Jill Henderson
Sunset Road

Thanks for Wash-A-Fire-Truck Day

To the Editor:

On behalf of the Carlisle Parents Connection, I would like to express our heartfelt thanks and appreciation of the Carlisle Fire Department, who gave many of Carlisle’s youngest a chance to get up-close and personal with our town’s awesome firefighters and fire engines during last Saturday’s “Wash-A-Fire-Truck” event. Thank you to firefighters David Newman, J.J. Supple, Richard Sibley, John Bernardin, Matt Svatek, Eric Moseley and Doug Stevenson, who helped our little ones navigate the washing equipment and answered questions as well.

Deb Kablotsky
Chair, Carlisle Parents Connection
Nickles Lane



“Edible” art gallery at Old Home Day

To the Editor:

I’d like to invite all you creative Carlisleans to start envisioning your masterpiece for the “Culinary Critters” display on Old Home Day on Saturday, June 28. Since this year’s theme is “The Critters of Carlisle,” the OHD Committee thought it would be fun to include a display of animal-inspired sculptures made entirely of edible ingredients: cucumbers, raisins, kumquats, goat cheese, blancmange – the possibilities are endless! (No cakes or pies, please; those items have their own venues.) We won’t actually be eating these works of art, so it’s okay to use a little glue and a few toothpicks to hold things together. Please drop off your creation at the “gallery,” located in the Carlisle School cafeteria, between 9 and 10 a.m. on Saturday, June 28. For more information, please contact me at 1-978-369-8767 or

Lisa Lofdahl
Peter Hans Road

CSA thanks spring luncheon volunteers

To the Editor:

The annual Spring CSA luncheon was held on Tuesday, June 3 to honor the outstanding work of the Carlisle Public School’s teachers and staff.

The luncheon would not have been possible without the generous support of our school community. We would like to thank each and every parent who prepared the delicious salads, main courses, and desserts, as well as those who made the monetary donations. We also extend special thanks to those who helped set up, serve, and clean up the dining room: Mary Kirlin, Seema Peterson, Ann Jackson, Peg Gladstone, Wendy Powell, Vicki Woodworth, Michael Connelly, Celia Zimmerman, Joanna Quinlan, Amy Fennick, Laurie Jimenez, Liz Jewell, Trisha Massicott, Carolyn Kiel, Marion Goodale and Casey Smith.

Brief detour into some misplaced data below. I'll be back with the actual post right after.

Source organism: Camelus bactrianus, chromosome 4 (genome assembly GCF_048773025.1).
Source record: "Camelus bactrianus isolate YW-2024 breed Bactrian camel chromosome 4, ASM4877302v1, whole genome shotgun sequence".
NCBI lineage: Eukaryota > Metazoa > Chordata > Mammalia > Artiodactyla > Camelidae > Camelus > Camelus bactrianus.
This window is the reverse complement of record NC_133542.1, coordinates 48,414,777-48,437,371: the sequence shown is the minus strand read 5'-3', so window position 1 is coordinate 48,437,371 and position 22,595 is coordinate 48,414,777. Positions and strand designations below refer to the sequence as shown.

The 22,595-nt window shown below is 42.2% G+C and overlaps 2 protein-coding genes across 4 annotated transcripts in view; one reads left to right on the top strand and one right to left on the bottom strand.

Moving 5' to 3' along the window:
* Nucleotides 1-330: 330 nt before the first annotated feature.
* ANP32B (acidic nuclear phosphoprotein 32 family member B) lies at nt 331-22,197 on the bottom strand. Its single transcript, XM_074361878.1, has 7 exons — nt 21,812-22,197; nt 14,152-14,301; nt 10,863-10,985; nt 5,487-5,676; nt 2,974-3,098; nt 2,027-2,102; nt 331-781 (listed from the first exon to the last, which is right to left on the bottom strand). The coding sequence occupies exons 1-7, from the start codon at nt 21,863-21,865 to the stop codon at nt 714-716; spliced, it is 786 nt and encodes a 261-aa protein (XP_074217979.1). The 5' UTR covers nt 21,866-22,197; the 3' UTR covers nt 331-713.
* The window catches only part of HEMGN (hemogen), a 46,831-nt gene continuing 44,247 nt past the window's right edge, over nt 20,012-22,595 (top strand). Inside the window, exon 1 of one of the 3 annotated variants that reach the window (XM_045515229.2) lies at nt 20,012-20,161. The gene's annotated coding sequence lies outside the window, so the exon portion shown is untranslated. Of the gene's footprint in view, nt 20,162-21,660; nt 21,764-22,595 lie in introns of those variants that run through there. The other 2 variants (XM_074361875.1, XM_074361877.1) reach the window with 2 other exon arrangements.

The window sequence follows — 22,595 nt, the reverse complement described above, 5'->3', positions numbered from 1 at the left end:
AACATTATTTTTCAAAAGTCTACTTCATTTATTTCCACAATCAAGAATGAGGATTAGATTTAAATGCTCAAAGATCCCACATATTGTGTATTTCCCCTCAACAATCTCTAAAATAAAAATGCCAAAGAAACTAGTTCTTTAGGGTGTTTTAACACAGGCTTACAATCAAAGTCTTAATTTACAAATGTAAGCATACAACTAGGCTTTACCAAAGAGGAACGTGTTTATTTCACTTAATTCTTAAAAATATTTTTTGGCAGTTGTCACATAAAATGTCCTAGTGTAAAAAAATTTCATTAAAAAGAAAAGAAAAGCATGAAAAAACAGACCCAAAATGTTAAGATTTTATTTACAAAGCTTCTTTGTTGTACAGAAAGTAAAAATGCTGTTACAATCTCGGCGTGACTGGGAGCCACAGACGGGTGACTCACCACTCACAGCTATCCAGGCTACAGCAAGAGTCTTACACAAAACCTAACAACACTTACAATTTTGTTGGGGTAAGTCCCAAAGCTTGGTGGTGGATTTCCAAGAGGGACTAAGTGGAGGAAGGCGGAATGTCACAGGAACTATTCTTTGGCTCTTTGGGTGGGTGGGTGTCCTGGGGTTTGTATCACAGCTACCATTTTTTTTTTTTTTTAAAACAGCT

If you have not yet picked up your serving pieces, please contact Kristie Ridick at 1-978-369-2399 or Thank you again to all those who helped make the luncheon a big success.

Kristie Ridick and Stephanie Shenton
CSA Luncheon Coordinators


Thanks for LoCaL support

To the Editor:

On Thursday, May 29, a group of enthusiastic and engaged residents gathered to learn about the Low Carbon Living (LoCaL) program for reducing household carbon emissions (CO2), with the added benefit of cutting personal energy costs in the process. During the information session, participants were given concrete examples of how day to day practices and consumer choices regarding household systems (heating, cooling, lighting) and transportation can make a real difference to the environment and their wallets.

As a result of this meeting, LoCaL teams will begin forming in Carlisle this month. Additional LoCaL information sessions are being planned for the fall. Carlisle is off to a great start on a CO2 reduction path, thanks to the pioneering spirit of the residents who have signed on to become a part of LoCaL: Carlisle.

In addition to thanking the community members who attended Thursday’s information session, I would also like to acknowledge the generous donation of reusable grocery and produce bags provided by Whole Foods Bedford, given out to audience members at the end of the session.

LoCaL: Carlisle is sponsored by Carlisle Climate Action and the FRS Environmental Action Committee. Information and contact information regarding LoCaL: Carlisle is posted on the Carlisle Climate Action web site:

Launa Zimmaro
Lowell Street

© 2008 The Carlisle Mosquito